John Beards was a butcher, who intended to murder the mayor for fining him. Instead John murdered the mayors brother in law by accident. Johns punishment was imprisonment, before being hung and the dead body displayed in the Gibbet on Gibbet Marsh in Rye.
The first floor leads to a large model in the centre of the room, the model is of the development of the coast line over the thousands of years. The parameter of the room has exhibits of police uniform over the years. The balcony leading from the first floor gives amazing views of the surrounding land, with the medieval garden and women’s prison just below. A further balcony leading off to a separate view over the Rye marshes and rivers that lead to the sea. On a clear day, and with good eyesight, it is possible to see Camber Castle. The last section on this floor, is the interaction with the commodities smuggled into Rye such as real wool, tea, and many more. I had explored all I could in this section of the tower, and headed for the medieval garden and women’s prison.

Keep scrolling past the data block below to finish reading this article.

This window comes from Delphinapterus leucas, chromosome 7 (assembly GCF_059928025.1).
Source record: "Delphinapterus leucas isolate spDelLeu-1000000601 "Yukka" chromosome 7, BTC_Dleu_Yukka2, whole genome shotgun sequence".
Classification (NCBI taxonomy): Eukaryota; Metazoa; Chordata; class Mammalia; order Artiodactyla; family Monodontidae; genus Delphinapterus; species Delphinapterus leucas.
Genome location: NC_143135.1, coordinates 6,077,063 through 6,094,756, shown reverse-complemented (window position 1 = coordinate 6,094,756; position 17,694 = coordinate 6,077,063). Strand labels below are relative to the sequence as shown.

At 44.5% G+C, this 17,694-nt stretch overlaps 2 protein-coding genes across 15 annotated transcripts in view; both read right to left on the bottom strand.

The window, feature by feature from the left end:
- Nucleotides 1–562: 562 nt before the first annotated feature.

This would have been the exercise yard for the inmates before a garden was grown with different types of herbs. I admired much of the garden before proceeding to the women’s prison. The conditions here are much better than the male prison, with more space, but only one room on display which is disappointing. The stairs to the top of the tower are roped off, and just as I walked in, an auto projector and sound came blaring out, frightening me . The story is ok, provides background information to what sort of women that would have been imprisoned here and the conditions they would have encounter. I found Ypres Tower informative, interactive and great value for money.
Church of St Mary the Virgin
Cost: £4.00 per person